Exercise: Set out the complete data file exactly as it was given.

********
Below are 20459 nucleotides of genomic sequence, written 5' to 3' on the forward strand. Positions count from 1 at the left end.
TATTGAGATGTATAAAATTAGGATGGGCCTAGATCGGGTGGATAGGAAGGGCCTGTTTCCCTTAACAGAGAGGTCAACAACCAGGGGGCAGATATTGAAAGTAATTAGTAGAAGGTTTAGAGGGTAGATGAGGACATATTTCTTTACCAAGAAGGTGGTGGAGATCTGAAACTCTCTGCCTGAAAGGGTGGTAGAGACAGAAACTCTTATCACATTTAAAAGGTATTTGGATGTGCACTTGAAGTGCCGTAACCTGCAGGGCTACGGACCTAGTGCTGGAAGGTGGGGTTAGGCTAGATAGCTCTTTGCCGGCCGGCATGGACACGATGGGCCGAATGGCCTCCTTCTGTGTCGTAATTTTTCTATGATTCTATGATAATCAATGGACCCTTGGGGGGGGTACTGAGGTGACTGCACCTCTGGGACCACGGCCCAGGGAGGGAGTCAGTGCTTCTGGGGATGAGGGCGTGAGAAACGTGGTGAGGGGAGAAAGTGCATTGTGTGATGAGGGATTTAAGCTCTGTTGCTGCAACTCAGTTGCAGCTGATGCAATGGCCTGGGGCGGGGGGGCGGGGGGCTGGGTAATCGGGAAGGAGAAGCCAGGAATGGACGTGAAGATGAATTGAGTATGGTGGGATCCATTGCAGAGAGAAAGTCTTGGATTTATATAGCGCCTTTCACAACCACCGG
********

Below are 20459 nucleotides of genomic sequence, written 5' to 3' on the forward strand. Positions count from 1 at the left end.
TATTGAGATGTATAAAATTAGGATGGGCCTAGATCGGGTGGATAGGAAGGGCCTGTTTCCCTTAACAGAGAGGTCAACAACCAGGGGGCAGATATTGAAAGTAATTAGTAGAAGGTTTAGAGGGTAGATGAGGACATATTTCTTTACCAAGAAGGTGGTGGAGATCTGAAACTCTCTGCCTGAAAGGGTGGTAGAGACAGAAACTCTTATCACATTTAAAAGGTATTTGGATGTGCACTTGAAGTGCCGTAACCTGCAGGGCTACGGACCTAGTGCTGGAAGGTGGGGTTAGGCTAGATAGCTCTTTGCCGGCCGGCATGGACACGATGGGCCGAATGGCCTCCTTCTGTGTCGTAATTTTTCTATGATTCTATGATAATCAATGGACCCTTGGGGGGGGTACTGAGGTGACTGCACCTCTGGGACCACGGCCCAGGGAGGGAGTCAGTGCTTCTGGGGATGAGGGCGTGAGAAACGTGGTGAGGGGAGAAAGTGCATTGTGTGATGAGGGATTTAAGCTCTGTTGCTGCAACTCAGTTGCAGCTGATGCAATGGCCTGGGGCGGGGGGGCGGGGGGCTGGGTAATCGGGAAGGAGAAGCCAGGAATGGACGTGAAGATGAATTGAGTATGGTGGGATCCATTGCAGAGAGAAAGTCTTGGATTTATATAGCGCCTTTCACAACCACCGG